The Columbus Dispatch, Gannett Ohio
Sept 20, 2021
Ohio Sen. Matt Dolan plans to officially enter the race for U.S. Senate on Monday, seeking to bring a more traditional voice to a field of Republicans who want to emulate former President Donald Trump.
The move comes months after the Chagrin Falls Republican launched a statewide listening tour to gauge whether voters have the appetite for a candidate like him. The answer, he says, is a resounding yes.
“I’m the only one with experience,” Dolan said in a recent interview. “I’m the only one that has taken smart, conservative principles and produced results for the state of Ohio.”
Dolan, whose family owns the newly renamed Cleveland Guardians, was first elected to represent Ohio’s 24th Senate District in 2016. As chairman of the Senate Finance Committee, he played an integral role in passing a two-year spending plan dubbed the most conservative budget in legislative history.
In many ways, Dolan could not be more different from his Republican opponents.
The race so far has been dominated by a fight over who’s Trumpiest as the candidates aim to secure the former president’s endorsement and appeal to his supporters. They’ve peddled misinformation about COVID-19, railed against “woke culture” and blasted a bipartisan infrastructure package spearheaded by Portman.
Dolan, meanwhile, voted against Ohio’s stand your ground law and joined Gov. Mike DeWine in calling for gun reforms after a mass shooting in Dayton. He opposed the fetal heartbeat abortion bill and legislation that would have required written consent for contact tracing during the pandemic.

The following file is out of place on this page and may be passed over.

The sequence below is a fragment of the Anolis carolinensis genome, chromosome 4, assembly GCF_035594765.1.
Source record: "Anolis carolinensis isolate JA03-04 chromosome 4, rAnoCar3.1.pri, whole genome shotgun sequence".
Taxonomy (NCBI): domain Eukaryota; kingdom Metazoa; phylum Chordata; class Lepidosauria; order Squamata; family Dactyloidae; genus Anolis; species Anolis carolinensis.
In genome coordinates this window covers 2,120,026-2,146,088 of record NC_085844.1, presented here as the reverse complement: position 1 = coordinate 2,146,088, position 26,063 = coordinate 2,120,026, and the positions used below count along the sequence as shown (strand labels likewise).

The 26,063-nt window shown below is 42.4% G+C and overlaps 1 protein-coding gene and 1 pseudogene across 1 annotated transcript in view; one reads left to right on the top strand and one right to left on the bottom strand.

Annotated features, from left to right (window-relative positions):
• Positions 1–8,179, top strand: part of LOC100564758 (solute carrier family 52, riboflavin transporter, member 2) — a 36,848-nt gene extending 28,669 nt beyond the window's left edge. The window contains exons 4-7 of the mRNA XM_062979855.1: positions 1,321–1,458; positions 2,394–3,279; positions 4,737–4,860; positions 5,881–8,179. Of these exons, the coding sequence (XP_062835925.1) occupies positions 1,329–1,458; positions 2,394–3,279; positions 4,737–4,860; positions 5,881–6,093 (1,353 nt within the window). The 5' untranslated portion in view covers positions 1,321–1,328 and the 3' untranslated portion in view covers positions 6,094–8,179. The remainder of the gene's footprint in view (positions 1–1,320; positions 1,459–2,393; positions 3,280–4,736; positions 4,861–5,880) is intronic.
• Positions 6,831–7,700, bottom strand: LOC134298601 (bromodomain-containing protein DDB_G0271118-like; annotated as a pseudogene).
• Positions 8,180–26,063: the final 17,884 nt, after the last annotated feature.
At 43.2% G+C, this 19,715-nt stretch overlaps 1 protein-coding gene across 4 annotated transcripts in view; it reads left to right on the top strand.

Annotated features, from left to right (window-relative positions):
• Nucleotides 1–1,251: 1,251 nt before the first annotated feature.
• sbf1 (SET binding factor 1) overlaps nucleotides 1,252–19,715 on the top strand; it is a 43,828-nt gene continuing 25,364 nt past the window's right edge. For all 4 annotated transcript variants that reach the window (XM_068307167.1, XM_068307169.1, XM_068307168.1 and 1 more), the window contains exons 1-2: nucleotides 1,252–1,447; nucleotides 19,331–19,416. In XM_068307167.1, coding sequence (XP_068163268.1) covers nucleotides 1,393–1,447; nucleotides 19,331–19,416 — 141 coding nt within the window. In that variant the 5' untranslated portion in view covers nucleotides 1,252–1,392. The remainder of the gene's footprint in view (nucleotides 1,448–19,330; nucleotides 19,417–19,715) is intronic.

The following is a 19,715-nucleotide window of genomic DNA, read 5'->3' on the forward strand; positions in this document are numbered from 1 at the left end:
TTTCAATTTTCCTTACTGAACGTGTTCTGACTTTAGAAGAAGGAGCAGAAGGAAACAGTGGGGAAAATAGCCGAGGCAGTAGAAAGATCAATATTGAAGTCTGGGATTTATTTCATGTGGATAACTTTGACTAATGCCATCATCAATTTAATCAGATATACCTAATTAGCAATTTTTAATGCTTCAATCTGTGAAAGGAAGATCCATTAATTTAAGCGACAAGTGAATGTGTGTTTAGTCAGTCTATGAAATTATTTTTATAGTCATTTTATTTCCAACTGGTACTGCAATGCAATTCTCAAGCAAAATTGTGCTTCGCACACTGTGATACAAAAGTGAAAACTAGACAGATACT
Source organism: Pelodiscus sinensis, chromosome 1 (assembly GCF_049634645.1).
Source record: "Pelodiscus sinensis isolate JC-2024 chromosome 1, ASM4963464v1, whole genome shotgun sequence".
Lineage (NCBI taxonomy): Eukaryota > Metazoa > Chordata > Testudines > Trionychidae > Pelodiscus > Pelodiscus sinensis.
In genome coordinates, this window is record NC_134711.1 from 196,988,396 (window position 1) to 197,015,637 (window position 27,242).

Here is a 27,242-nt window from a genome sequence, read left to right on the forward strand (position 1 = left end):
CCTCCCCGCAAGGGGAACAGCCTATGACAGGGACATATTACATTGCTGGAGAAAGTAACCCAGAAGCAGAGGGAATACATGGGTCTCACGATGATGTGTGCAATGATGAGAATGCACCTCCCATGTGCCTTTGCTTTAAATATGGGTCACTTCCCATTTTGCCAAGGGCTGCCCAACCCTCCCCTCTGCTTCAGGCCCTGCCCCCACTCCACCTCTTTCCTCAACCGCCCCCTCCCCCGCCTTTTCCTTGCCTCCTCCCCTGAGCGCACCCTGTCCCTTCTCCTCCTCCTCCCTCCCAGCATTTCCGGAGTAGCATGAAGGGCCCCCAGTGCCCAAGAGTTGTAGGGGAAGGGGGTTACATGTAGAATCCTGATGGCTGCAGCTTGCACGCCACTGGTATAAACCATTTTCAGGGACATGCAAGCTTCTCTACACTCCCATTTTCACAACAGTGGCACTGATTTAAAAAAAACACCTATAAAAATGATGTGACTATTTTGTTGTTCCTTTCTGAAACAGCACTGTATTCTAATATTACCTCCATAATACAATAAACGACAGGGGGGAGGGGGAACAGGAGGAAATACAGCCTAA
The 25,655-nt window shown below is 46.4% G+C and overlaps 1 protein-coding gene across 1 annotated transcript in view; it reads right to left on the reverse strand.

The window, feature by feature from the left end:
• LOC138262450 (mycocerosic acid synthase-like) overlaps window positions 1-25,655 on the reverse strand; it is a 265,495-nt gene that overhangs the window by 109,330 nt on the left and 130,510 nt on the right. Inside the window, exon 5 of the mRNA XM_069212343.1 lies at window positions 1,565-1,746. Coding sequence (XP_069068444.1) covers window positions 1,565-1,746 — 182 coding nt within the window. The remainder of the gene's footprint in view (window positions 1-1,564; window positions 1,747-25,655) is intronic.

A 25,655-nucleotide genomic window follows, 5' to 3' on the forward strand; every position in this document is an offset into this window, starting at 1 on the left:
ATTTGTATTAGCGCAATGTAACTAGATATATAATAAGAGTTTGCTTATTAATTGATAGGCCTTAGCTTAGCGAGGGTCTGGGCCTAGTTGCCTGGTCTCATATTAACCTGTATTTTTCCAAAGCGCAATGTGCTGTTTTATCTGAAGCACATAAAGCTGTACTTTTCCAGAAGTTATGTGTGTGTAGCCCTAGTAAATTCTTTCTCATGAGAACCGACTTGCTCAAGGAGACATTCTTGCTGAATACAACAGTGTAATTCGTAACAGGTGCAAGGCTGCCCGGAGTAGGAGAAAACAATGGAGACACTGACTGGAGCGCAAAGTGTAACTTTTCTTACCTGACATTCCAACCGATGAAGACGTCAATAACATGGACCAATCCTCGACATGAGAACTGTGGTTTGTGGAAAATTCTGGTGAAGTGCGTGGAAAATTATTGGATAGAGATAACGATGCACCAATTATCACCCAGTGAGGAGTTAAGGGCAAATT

“President Trump remains a big influence in the Republican Party, but it’s the Republican ideals that he puts forth that’s resonating with people, and that’s what I’m focused on,” he said.
Dolan was also the only Republican in the Senate race to applaud the infrastructure deal. Other candidates conflated it with a $3.5 trillion spending bill being pushed by Democrats that both Portman and Dolan oppose.
“We’re sent to our respective offices to get these done in the best interest of our constituents,” he said. “Infrastructure is an essential part of economic development in Ohio.”
He also said he wants voters in Ohio to know they can trust him at a time when people are skeptical of government officials. “Tones of campaigns should not be the distinguishing factor for who gets to serve in the U.S. Senate,” he said.
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